Introduced into northern Australia in the late 1800s as a hardy ornamental, bellyache bush (Jatropha gossypiifolia L.) has become a serious weed of rangelands and riparian zones of northern Australia. It forms dense thickets, reducing the usefulness of land for pastoral and grazing purposes. Dense infestations along the Burdekin River in Queensland have reduced the carrying capacity to zero. All parts of the plants are toxic to stock.
Biological control is an important component of the long-term management strategy for bellyache bush in Australia. Bellyache bush has been a target for biological control since 1996 but there are currently no biological control agents established in Australia. As part of a renewed biological control effort, recent exploration was undertaken south of the equator in central South America with the aim of identifying new potential biocontrol agents. A yet to be described leaf-mining moth Stomphastis sp. (Lepidoptera: Gracillariidae) from Peru, was prioritised for further studies. The aim of this project was to import Stomphastis sp. into quarantine in Australia, establish a colony and complete host specificity testing of the agent. If suitably specific, an application to release the agent will be compiled and submitted to the necessary Australian Government regulatory bodies.
Over 200 pupae and over 200 larvae of the Stomphastis sp. were collected from 12 sites in northern Peru and were imported into the quarantine facility at the Ecosciences Precinct in Brisbane Australia in November 2014.
Adult Stomphastis sp. are small (less than 1 cm long) and live for an average of 10 days in the quarantine glasshouse. The majority of eggs are laid on the underside of leaves, usually next to a leaf vein. Newly emerged larvae mine directly into the leaf from the egg and remain in the leaf as they develop until pupation. Mature larvae exit the leaves and locate a suitable place to pupate. Most larvae pupate on the leaves but they may also pupate on other substrates. A generation from adult to adult takes 22 days under quarantine conditions.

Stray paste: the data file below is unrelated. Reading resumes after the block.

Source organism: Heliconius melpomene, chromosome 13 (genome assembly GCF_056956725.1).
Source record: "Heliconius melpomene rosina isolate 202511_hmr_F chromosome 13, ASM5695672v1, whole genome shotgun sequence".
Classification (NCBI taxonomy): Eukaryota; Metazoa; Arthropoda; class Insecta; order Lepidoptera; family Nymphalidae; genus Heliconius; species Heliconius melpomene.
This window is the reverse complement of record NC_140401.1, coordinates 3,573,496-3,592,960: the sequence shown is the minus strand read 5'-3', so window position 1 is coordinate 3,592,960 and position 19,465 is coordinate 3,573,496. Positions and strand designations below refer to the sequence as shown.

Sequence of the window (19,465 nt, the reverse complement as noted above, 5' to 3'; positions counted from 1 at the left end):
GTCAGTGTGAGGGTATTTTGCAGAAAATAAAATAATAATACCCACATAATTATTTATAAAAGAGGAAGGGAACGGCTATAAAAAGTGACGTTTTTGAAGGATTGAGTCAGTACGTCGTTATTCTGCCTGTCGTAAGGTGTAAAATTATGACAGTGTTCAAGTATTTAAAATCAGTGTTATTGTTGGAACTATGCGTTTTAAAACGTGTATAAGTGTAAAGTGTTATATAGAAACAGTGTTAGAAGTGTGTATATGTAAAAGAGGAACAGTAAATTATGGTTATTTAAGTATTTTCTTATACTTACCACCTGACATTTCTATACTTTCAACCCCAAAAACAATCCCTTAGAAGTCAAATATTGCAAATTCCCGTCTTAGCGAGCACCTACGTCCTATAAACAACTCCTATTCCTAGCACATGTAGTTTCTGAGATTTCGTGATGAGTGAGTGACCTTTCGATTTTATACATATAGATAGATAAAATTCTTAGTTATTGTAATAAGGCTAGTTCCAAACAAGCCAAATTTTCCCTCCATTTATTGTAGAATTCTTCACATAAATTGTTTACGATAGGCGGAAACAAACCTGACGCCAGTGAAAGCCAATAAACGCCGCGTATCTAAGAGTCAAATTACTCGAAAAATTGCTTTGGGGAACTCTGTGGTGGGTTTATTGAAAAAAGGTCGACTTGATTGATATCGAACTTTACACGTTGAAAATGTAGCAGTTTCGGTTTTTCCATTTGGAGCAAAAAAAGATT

No-choice host specificity testing of Stomphastis sp. has been completed for 40 test plant species, with at least five replications for each species. The agent laid eggs on numerous non-target species, however development of the agent only occurred on bellyache bush and its congener Jatropha curcas. When female Stomphastis sp. were provided with both bellyache bush and J. curcas, they oviposited equally on both species. Approximately 80% of eggs develop into adults on each of these species. Jatropha curcas is native to tropical America. It is a declared weed in Western Australia and the Northern Territory. It is also an approved target for biological control. As such a non-target risk assessment is not required.
Test results provide strong evidence that Stomphastis sp. is highly host specific and is suitable for release in Australia. It is expected that like other Gracillariidae, Stomphastis sp. will be an adept disperser, a desirable characteristic given the expansive areas across which bellyache bush occurs. A relatively short generation time and high fecundity also bodes well for its future as a biological control agent.
A release application, which will be submitted to the relevant regulatory bodies, has been drafted, as has a proposed release strategy.